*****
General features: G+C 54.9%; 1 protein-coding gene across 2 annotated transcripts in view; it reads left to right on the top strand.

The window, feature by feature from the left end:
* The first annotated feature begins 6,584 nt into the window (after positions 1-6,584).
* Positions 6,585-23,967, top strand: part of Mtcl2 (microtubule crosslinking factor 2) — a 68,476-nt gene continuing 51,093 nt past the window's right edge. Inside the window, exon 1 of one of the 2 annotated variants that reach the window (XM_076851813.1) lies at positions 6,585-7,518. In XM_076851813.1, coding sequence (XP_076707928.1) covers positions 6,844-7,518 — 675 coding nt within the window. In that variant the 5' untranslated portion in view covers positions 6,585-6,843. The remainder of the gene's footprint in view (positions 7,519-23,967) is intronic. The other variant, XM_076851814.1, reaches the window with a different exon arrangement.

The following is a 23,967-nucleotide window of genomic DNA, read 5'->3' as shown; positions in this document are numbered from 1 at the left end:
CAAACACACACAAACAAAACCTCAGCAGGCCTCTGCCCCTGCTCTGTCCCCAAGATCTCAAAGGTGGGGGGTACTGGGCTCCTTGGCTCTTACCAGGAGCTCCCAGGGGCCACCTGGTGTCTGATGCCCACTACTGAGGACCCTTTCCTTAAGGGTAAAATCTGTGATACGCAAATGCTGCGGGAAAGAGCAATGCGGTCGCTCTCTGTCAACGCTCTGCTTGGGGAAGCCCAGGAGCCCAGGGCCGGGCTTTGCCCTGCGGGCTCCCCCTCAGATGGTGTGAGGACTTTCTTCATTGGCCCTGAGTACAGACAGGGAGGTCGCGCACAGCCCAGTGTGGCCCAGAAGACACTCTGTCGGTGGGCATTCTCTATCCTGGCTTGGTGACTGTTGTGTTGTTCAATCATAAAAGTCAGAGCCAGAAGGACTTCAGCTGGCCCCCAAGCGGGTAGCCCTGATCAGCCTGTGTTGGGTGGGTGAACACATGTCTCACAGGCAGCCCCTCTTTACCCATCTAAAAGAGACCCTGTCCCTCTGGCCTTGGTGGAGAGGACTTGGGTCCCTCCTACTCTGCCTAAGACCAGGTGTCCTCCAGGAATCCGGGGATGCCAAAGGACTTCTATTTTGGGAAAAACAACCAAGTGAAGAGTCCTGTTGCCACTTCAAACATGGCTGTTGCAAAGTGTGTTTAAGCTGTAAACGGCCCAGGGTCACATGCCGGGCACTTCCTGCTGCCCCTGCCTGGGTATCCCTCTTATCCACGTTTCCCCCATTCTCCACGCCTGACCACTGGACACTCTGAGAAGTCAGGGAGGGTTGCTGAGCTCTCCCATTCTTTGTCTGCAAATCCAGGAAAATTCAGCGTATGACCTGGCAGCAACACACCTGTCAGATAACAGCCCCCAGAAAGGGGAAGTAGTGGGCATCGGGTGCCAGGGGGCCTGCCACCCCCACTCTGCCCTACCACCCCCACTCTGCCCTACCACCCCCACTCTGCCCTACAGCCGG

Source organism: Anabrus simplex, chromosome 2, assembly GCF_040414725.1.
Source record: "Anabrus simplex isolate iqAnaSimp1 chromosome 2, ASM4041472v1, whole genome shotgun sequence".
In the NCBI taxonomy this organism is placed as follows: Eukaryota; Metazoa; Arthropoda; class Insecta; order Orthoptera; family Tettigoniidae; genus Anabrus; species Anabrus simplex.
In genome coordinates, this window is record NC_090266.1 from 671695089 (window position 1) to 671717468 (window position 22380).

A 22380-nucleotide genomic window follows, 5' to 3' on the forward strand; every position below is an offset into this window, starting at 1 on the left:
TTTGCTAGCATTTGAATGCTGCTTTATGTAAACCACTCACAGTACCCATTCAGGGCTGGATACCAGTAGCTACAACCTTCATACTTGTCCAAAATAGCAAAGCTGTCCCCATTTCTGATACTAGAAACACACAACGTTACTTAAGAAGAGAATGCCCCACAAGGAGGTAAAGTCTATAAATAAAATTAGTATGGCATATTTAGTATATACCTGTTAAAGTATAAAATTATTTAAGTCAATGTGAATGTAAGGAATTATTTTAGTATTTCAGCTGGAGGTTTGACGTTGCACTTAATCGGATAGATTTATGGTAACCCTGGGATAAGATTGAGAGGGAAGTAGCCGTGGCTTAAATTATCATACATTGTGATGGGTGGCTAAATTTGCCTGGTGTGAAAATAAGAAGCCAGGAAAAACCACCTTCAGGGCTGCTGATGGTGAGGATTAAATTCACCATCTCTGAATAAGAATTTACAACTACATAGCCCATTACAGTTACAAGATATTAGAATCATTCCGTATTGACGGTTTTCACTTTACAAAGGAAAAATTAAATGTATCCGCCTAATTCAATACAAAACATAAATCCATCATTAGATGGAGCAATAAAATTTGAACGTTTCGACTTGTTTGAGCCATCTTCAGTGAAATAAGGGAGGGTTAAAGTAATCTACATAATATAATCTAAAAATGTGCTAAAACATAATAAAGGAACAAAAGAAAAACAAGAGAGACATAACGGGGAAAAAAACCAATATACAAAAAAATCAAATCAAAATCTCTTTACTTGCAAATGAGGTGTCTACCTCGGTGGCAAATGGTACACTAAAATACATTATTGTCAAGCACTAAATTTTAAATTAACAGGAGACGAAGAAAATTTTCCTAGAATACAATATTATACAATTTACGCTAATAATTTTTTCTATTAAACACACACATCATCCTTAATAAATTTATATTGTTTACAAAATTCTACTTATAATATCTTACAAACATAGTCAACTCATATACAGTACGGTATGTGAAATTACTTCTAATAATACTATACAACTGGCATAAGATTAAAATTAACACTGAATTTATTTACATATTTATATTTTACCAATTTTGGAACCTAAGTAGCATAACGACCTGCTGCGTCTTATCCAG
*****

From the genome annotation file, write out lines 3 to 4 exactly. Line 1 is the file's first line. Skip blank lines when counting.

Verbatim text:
* The first annotated feature begins 6,584 nt into the window (after positions 1-6,584).
* Positions 6,585-23,967, top strand: part of Mtcl2 (microtubule crosslinking factor 2) — a 68,476-nt gene continuing 51,093 nt past the window's right edge. Inside the window, exon 1 of one of the 2 annotated variants that reach the window (XM_076851813.1) lies at positions 6,585-7,518. In XM_076851813.1, coding sequence (XP_076707928.1) covers positions 6,844-7,518 — 675 coding nt within the window. In that variant the 5' untranslated portion in view covers positions 6,585-6,843. The remainder of the gene's footprint in view (positions 7,519-23,967) is intronic. The other variant, XM_076851814.1, reaches the window with a different exon arrangement.